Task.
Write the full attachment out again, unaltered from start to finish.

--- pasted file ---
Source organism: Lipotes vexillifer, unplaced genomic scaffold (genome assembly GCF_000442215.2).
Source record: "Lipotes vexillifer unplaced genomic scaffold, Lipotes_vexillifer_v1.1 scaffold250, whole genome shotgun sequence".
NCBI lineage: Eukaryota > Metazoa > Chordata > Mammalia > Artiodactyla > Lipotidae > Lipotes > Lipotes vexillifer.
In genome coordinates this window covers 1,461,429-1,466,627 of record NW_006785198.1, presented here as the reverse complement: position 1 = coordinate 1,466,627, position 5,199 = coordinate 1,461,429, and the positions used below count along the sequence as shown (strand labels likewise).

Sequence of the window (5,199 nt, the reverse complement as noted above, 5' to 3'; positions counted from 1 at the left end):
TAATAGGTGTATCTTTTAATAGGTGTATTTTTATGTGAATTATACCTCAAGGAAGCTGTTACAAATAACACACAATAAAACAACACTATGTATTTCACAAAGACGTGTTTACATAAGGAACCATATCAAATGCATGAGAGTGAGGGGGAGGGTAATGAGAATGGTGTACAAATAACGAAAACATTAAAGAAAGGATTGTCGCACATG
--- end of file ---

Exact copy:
Source organism: Lipotes vexillifer, unplaced genomic scaffold (genome assembly GCF_000442215.2).
Source record: "Lipotes vexillifer unplaced genomic scaffold, Lipotes_vexillifer_v1.1 scaffold250, whole genome shotgun sequence".
NCBI lineage: Eukaryota > Metazoa > Chordata > Mammalia > Artiodactyla > Lipotidae > Lipotes > Lipotes vexillifer.
In genome coordinates this window covers 1,461,429-1,466,627 of record NW_006785198.1, presented here as the reverse complement: position 1 = coordinate 1,466,627, position 5,199 = coordinate 1,461,429, and the positions used below count along the sequence as shown (strand labels likewise).

Sequence of the window (5,199 nt, the reverse complement as noted above, 5' to 3'; positions counted from 1 at the left end):
TAATAGGTGTATCTTTTAATAGGTGTATTTTTATGTGAATTATACCTCAAGGAAGCTGTTACAAATAACACACAATAAAACAACACTATGTATTTCACAAAGACGTGTTTACATAAGGAACCATATCAAATGCATGAGAGTGAGGGGGAGGGTAATGAGAATGGTGTACAAATAACGAAAACATTAAAGAAAGGATTGTCGCACATG